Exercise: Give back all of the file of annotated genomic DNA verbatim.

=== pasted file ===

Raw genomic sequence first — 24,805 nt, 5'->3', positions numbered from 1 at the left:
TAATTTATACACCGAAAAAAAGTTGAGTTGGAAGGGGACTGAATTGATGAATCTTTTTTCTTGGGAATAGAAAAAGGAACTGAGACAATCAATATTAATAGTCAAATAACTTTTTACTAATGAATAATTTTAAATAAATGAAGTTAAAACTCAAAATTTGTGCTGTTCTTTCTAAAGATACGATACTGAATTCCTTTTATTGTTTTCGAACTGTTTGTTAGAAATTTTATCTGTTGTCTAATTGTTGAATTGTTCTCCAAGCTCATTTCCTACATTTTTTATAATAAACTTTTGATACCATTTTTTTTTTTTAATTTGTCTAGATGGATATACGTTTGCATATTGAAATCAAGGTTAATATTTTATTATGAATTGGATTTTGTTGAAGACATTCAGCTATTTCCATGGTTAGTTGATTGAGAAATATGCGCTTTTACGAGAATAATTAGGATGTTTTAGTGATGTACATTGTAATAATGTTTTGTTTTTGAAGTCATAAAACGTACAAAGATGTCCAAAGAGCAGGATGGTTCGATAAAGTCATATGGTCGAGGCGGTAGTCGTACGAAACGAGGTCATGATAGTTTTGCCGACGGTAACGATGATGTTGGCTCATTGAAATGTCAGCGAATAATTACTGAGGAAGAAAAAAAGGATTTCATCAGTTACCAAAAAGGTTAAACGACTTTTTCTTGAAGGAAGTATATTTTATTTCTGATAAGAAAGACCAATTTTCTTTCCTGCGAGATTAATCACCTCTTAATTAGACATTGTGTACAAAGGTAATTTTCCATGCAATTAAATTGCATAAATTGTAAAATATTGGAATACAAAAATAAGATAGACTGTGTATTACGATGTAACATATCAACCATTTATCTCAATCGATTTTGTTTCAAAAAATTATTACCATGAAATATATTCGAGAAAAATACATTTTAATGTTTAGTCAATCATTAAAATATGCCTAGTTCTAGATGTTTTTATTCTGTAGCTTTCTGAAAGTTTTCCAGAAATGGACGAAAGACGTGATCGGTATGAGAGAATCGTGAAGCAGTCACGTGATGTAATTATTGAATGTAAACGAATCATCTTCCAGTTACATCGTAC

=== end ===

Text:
Raw genomic sequence first — 24,805 nt, 5'->3', positions numbered from 1 at the left:
TAATTTATACACCGAAAAAAAGTTGAGTTGGAAGGGGACTGAATTGATGAATCTTTTTTCTTGGGAATAGAAAAAGGAACTGAGACAATCAATATTAATAGTCAAATAACTTTTTACTAATGAATAATTTTAAATAAATGAAGTTAAAACTCAAAATTTGTGCTGTTCTTTCTAAAGATACGATACTGAATTCCTTTTATTGTTTTCGAACTGTTTGTTAGAAATTTTATCTGTTGTCTAATTGTTGAATTGTTCTCCAAGCTCATTTCCTACATTTTTTATAATAAACTTTTGATACCATTTTTTTTTTTTAATTTGTCTAGATGGATATACGTTTGCATATTGAAATCAAGGTTAATATTTTATTATGAATTGGATTTTGTTGAAGACATTCAGCTATTTCCATGGTTAGTTGATTGAGAAATATGCGCTTTTACGAGAATAATTAGGATGTTTTAGTGATGTACATTGTAATAATGTTTTGTTTTTGAAGTCATAAAACGTACAAAGATGTCCAAAGAGCAGGATGGTTCGATAAAGTCATATGGTCGAGGCGGTAGTCGTACGAAACGAGGTCATGATAGTTTTGCCGACGGTAACGATGATGTTGGCTCATTGAAATGTCAGCGAATAATTACTGAGGAAGAAAAAAAGGATTTCATCAGTTACCAAAAAGGTTAAACGACTTTTTCTTGAAGGAAGTATATTTTATTTCTGATAAGAAAGACCAATTTTCTTTCCTGCGAGATTAATCACCTCTTAATTAGACATTGTGTACAAAGGTAATTTTCCATGCAATTAAATTGCATAAATTGTAAAATATTGGAATACAAAAATAAGATAGACTGTGTATTACGATGTAACATATCAACCATTTATCTCAATCGATTTTGTTTCAAAAAATTATTACCATGAAATATATTCGAGAAAAATACATTTTAATGTTTAGTCAATCATTAAAATATGCCTAGTTCTAGATGTTTTTATTCTGTAGCTTTCTGAAAGTTTTCCAGAAATGGACGAAAGACGTGATCGGTATGAGAGAATCGTGAAGCAGTCACGTGATGTAATTATTGAATGTAAACGAATCATCTTCCAGTTACATCGTAC